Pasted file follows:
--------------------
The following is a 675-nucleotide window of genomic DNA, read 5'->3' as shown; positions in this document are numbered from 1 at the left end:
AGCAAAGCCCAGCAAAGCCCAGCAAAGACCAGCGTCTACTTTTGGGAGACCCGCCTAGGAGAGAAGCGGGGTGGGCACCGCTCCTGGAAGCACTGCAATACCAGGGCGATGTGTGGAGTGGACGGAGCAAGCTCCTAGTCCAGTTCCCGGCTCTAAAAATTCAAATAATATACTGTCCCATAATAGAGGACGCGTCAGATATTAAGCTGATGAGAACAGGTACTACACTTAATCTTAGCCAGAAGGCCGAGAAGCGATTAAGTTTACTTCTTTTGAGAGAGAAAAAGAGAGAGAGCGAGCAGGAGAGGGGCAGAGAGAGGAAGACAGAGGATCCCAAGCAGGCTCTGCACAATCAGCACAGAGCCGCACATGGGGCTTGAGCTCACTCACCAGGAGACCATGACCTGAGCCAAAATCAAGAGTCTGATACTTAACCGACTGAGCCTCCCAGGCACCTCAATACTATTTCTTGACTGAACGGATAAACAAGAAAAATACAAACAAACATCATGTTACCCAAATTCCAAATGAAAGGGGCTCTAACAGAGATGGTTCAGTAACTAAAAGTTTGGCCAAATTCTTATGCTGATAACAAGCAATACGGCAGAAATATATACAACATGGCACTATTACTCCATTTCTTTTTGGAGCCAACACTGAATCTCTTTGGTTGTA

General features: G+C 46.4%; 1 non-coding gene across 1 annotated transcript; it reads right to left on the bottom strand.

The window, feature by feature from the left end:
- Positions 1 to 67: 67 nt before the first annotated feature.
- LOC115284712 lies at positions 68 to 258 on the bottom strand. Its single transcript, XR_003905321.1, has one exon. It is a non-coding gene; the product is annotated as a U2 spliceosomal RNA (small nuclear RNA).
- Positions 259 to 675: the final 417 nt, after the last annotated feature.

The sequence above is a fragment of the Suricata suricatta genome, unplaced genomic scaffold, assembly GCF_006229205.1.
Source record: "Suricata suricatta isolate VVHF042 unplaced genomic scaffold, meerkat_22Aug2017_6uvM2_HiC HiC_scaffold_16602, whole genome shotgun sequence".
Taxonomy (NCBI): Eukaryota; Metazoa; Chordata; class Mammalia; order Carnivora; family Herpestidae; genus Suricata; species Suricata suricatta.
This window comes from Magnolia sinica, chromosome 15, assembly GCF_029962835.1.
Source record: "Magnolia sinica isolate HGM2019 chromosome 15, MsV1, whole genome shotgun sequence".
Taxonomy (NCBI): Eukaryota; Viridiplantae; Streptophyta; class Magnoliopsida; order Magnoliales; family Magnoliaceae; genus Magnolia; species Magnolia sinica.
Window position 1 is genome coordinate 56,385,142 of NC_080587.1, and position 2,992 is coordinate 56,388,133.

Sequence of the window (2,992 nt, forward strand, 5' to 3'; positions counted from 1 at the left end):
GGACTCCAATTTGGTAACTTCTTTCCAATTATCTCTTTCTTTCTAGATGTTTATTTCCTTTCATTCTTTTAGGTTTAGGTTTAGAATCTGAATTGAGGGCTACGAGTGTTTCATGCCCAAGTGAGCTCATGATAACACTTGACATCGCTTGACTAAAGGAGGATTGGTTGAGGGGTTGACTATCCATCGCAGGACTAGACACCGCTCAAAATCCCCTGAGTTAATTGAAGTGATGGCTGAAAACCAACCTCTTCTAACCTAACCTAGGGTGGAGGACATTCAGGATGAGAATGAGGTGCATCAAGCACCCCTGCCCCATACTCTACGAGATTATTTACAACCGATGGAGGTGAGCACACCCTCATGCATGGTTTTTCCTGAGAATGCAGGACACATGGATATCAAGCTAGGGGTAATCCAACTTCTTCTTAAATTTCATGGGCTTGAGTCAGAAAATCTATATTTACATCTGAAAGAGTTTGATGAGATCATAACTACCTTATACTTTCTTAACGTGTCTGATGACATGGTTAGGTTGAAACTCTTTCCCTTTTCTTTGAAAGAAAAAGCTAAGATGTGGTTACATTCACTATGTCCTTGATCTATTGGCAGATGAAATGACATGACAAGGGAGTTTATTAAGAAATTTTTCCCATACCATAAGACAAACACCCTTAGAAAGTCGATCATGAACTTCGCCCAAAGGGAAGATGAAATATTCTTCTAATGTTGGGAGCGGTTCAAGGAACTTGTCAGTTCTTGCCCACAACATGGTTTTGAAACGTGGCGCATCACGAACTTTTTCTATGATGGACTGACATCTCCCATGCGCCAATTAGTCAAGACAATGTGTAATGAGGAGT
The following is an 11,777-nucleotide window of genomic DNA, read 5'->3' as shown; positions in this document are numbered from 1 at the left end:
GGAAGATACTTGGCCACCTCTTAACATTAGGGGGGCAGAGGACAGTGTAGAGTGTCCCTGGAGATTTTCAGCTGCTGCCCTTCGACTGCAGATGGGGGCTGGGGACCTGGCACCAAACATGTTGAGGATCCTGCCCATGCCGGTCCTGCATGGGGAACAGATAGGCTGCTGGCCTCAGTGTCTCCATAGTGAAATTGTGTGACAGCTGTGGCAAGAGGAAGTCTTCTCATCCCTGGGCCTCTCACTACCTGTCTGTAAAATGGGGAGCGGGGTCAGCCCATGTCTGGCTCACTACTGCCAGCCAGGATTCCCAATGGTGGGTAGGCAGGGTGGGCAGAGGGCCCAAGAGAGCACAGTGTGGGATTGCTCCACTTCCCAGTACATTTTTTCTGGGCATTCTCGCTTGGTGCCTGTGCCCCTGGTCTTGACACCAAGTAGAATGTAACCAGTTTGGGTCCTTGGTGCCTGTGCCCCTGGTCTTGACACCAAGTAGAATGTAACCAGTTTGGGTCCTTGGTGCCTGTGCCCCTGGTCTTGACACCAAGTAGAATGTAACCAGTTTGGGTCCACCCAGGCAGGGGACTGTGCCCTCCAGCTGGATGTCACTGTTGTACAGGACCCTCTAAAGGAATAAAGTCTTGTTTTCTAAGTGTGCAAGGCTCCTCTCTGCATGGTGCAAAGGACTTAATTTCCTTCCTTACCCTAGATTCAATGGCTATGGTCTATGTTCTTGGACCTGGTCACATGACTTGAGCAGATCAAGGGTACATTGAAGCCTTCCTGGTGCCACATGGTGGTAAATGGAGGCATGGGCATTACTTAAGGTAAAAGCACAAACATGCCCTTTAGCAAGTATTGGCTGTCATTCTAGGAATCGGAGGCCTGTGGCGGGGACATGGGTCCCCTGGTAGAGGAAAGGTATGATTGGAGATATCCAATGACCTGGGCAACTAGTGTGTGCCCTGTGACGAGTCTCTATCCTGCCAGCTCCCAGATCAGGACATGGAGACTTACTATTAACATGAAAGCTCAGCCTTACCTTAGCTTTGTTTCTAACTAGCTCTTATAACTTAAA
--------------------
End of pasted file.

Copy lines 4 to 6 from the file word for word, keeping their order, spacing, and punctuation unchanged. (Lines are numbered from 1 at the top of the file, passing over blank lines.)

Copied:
The window, feature by feature from the left end:
- Positions 1 to 67: 67 nt before the first annotated feature.
- LOC115284712 lies at positions 68 to 258 on the bottom strand. Its single transcript, XR_003905321.1, has one exon. It is a non-coding gene; the product is annotated as a U2 spliceosomal RNA (small nuclear RNA).